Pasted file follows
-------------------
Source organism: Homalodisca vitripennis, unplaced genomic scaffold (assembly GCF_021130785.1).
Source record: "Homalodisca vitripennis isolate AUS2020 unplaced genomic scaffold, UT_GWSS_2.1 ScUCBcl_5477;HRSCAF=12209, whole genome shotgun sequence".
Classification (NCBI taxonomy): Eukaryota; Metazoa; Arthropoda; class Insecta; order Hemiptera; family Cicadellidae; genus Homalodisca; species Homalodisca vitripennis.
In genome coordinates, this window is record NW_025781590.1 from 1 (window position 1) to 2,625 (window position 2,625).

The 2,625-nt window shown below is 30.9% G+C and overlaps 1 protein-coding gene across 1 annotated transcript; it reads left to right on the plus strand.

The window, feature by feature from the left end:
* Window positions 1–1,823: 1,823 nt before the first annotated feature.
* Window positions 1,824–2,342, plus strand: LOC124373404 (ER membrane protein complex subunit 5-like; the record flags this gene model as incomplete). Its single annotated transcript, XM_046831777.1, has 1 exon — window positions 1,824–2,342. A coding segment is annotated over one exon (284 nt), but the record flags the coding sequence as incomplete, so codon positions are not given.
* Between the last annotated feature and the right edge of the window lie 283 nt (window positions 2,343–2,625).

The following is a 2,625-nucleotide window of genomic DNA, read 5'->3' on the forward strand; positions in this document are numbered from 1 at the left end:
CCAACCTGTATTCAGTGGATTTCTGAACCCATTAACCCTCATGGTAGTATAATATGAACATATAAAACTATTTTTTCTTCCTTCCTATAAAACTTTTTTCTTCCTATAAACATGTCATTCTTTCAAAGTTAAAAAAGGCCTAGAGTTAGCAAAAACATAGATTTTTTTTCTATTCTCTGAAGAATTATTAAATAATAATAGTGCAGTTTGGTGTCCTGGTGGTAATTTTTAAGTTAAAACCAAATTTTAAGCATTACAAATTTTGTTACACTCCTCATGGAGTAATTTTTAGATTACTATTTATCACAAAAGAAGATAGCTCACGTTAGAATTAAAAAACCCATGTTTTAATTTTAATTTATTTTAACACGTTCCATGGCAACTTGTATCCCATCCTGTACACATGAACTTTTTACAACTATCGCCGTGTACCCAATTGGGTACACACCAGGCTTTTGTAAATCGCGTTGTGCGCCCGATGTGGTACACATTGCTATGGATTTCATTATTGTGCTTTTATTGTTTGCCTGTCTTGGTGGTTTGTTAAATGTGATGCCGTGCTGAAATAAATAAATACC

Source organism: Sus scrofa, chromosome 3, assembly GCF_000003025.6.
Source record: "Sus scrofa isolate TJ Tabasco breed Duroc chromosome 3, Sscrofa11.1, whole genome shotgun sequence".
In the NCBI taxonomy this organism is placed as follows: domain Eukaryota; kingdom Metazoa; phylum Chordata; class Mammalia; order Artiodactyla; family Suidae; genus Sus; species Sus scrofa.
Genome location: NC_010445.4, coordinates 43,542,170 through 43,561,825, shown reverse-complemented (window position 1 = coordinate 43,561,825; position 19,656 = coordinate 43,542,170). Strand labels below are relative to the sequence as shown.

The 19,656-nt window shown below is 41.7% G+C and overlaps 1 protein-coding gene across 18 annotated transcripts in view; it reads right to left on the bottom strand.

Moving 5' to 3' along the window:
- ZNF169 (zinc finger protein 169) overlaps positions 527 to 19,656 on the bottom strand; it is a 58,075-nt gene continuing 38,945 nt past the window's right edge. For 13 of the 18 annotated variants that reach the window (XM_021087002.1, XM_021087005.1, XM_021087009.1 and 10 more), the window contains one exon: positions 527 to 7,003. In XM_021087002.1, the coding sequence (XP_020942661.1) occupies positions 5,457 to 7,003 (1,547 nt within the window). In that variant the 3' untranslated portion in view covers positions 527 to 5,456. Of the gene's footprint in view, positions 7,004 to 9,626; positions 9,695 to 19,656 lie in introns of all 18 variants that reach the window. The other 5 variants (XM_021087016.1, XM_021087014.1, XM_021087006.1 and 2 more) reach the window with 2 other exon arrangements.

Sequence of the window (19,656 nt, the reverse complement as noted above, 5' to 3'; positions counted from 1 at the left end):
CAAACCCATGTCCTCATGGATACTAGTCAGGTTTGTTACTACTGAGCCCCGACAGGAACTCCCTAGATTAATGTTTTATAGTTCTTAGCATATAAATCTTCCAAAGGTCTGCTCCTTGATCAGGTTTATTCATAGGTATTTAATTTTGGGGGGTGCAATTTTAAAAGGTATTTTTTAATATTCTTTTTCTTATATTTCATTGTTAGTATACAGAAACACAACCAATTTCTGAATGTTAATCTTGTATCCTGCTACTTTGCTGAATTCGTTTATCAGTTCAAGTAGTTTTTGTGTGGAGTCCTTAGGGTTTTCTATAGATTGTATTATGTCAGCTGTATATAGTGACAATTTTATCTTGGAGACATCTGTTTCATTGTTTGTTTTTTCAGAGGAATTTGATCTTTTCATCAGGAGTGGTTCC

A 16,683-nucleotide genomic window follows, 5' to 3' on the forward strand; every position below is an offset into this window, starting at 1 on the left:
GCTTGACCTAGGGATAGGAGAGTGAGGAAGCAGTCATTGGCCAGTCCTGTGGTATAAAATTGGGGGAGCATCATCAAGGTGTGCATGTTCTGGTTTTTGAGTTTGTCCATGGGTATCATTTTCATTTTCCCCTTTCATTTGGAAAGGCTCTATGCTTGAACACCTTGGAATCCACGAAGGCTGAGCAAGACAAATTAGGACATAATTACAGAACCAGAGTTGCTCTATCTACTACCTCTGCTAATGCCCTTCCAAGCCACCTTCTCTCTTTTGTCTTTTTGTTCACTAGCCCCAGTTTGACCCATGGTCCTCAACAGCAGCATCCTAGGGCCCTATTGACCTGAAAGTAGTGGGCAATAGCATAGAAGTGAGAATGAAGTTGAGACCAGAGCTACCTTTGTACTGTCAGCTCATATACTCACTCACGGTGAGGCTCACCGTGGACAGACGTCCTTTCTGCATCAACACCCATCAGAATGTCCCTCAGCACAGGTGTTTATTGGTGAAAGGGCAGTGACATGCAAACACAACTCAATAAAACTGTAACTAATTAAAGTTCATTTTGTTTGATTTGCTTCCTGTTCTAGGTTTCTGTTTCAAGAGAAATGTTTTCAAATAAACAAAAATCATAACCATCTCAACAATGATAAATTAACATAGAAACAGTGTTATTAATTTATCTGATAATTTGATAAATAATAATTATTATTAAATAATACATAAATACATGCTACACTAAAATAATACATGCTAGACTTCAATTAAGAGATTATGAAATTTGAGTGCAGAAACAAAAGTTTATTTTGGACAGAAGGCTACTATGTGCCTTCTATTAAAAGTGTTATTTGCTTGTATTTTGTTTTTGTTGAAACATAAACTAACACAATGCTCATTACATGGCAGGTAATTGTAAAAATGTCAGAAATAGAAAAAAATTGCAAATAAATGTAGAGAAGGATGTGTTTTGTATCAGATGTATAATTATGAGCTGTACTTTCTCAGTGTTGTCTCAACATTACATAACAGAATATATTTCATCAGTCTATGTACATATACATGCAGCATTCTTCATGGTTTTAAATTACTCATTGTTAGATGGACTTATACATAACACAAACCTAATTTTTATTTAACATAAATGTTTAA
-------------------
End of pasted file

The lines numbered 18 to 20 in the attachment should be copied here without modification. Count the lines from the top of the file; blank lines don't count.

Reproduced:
- ZNF169 (zinc finger protein 169) overlaps positions 527 to 19,656 on the bottom strand; it is a 58,075-nt gene continuing 38,945 nt past the window's right edge. For 13 of the 18 annotated variants that reach the window (XM_021087002.1, XM_021087005.1, XM_021087009.1 and 10 more), the window contains one exon: positions 527 to 7,003. In XM_021087002.1, the coding sequence (XP_020942661.1) occupies positions 5,457 to 7,003 (1,547 nt within the window). In that variant the 3' untranslated portion in view covers positions 527 to 5,456. Of the gene's footprint in view, positions 7,004 to 9,626; positions 9,695 to 19,656 lie in introns of all 18 variants that reach the window. The other 5 variants (XM_021087016.1, XM_021087014.1, XM_021087006.1 and 2 more) reach the window with 2 other exon arrangements.

Sequence of the window (19,656 nt, the reverse complement as noted above, 5' to 3'; positions counted from 1 at the left end):
CAAACCCATGTCCTCATGGATACTAGTCAGGTTTGTTACTACTGAGCCCCGACAGGAACTCCCTAGATTAATGTTTTATAGTTCTTAGCATATAAATCTTCCAAAGGTCTGCTCCTTGATCAGGTTTATTCATAGGTATTTAATTTTGGGGGGTGCAATTTTAAAAGGTATTTTTTAATATTCTTTTTCTTATATTTCATTGTTAGTATACAGAAACACAACCAATTTCTGAATGTTAATCTTGTATCCTGCTACTTTGCTGAATTCGTTTATCAGTTCAAGTAGTTTTTGTGTGGAGTCCTTAGGGTTTTCTATAGATTGTATTATGTCAGCTGTATATAGTGACAATTTTATCTTGGAGACATCTGTTTCATTGTTTGTTTTTTCAGAGGAATTTGATCTTTTCATCAGGAGTGGTTCC